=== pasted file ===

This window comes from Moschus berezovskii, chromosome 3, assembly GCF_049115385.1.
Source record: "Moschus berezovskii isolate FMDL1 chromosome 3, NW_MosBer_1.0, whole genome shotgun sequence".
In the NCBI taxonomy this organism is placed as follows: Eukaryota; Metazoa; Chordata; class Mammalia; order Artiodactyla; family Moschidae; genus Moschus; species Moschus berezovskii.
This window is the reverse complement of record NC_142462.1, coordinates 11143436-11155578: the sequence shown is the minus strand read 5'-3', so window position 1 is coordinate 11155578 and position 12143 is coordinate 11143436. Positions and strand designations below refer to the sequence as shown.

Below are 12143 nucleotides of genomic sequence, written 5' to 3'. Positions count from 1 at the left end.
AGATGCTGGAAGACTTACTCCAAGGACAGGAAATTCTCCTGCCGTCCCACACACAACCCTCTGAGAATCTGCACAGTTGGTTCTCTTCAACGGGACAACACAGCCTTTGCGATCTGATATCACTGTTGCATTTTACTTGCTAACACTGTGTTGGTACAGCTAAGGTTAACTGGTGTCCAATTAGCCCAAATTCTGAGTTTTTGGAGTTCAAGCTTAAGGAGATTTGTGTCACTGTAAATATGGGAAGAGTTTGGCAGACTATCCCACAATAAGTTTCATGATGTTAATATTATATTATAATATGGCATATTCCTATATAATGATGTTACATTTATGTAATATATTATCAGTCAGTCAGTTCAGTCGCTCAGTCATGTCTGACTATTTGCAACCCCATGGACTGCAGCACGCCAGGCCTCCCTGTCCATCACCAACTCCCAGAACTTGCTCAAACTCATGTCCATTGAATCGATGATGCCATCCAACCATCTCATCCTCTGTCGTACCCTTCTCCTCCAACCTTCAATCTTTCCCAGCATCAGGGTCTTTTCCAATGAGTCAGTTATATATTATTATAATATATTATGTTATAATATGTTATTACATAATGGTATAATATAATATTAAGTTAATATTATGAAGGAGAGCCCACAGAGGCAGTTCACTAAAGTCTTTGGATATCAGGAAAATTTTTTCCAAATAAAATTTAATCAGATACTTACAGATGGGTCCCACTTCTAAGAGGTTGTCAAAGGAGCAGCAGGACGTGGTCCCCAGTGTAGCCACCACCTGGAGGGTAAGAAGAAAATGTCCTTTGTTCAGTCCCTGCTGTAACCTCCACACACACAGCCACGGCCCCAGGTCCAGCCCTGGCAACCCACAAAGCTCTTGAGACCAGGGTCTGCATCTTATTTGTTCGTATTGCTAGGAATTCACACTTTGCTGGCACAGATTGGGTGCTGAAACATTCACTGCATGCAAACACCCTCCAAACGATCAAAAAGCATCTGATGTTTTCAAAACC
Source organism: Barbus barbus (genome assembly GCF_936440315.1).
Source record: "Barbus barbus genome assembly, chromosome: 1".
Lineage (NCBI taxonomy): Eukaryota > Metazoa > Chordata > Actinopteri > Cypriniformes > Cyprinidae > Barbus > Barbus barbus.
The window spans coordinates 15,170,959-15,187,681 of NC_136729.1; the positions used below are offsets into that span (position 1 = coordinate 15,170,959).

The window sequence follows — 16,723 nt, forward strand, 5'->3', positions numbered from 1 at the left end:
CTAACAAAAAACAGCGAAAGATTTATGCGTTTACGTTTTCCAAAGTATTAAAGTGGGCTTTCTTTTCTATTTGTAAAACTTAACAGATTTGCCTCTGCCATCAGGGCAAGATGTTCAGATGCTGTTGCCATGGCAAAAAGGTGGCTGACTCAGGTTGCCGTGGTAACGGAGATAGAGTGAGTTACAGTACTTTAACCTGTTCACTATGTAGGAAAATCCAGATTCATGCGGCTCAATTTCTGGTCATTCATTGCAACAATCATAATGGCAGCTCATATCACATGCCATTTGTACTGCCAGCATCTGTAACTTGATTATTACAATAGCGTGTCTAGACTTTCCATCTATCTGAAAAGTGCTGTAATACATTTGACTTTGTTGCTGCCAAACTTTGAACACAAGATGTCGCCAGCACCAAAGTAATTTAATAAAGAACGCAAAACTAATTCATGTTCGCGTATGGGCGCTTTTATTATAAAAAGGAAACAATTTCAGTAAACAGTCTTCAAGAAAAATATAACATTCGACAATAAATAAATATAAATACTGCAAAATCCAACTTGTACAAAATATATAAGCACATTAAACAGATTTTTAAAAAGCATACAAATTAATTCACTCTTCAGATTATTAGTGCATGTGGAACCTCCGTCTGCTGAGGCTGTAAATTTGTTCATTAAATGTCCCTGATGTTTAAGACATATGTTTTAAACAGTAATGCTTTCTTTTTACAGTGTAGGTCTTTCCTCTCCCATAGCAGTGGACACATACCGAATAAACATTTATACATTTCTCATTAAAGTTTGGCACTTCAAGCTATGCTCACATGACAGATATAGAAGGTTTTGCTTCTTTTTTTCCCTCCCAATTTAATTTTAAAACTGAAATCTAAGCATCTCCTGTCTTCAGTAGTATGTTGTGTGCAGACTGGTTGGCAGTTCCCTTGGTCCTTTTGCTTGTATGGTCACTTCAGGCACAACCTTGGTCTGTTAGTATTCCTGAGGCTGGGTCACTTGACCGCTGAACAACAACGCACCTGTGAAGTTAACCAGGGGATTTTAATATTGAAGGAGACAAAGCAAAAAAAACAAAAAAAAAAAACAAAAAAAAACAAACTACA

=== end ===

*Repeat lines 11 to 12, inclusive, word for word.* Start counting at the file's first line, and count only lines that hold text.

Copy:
The window sequence follows — 16,723 nt, forward strand, 5'->3', positions numbered from 1 at the left end:
CTAACAAAAAACAGCGAAAGATTTATGCGTTTACGTTTTCCAAAGTATTAAAGTGGGCTTTCTTTTCTATTTGTAAAACTTAACAGATTTGCCTCTGCCATCAGGGCAAGATGTTCAGATGCTGTTGCCATGGCAAAAAGGTGGCTGACTCAGGTTGCCGTGGTAACGGAGATAGAGTGAGTTACAGTACTTTAACCTGTTCACTATGTAGGAAAATCCAGATTCATGCGGCTCAATTTCTGGTCATTCATTGCAACAATCATAATGGCAGCTCATATCACATGCCATTTGTACTGCCAGCATCTGTAACTTGATTATTACAATAGCGTGTCTAGACTTTCCATCTATCTGAAAAGTGCTGTAATACATTTGACTTTGTTGCTGCCAAACTTTGAACACAAGATGTCGCCAGCACCAAAGTAATTTAATAAAGAACGCAAAACTAATTCATGTTCGCGTATGGGCGCTTTTATTATAAAAAGGAAACAATTTCAGTAAACAGTCTTCAAGAAAAATATAACATTCGACAATAAATAAATATAAATACTGCAAAATCCAACTTGTACAAAATATATAAGCACATTAAACAGATTTTTAAAAAGCATACAAATTAATTCACTCTTCAGATTATTAGTGCATGTGGAACCTCCGTCTGCTGAGGCTGTAAATTTGTTCATTAAATGTCCCTGATGTTTAAGACATATGTTTTAAACAGTAATGCTTTCTTTTTACAGTGTAGGTCTTTCCTCTCCCATAGCAGTGGACACATACCGAATAAACATTTATACATTTCTCATTAAAGTTTGGCACTTCAAGCTATGCTCACATGACAGATATAGAAGGTTTTGCTTCTTTTTTTCCCTCCCAATTTAATTTTAAAACTGAAATCTAAGCATCTCCTGTCTTCAGTAGTATGTTGTGTGCAGACTGGTTGGCAGTTCCCTTGGTCCTTTTGCTTGTATGGTCACTTCAGGCACAACCTTGGTCTGTTAGTATTCCTGAGGCTGGGTCACTTGACCGCTGAACAACAACGCACCTGTGAAGTTAACCAGGGGATTTTAATATTGAAGGAGACAAAGCAAAAAAAACAAAAAAAAAAAACAAAAAAAAACAAACTACA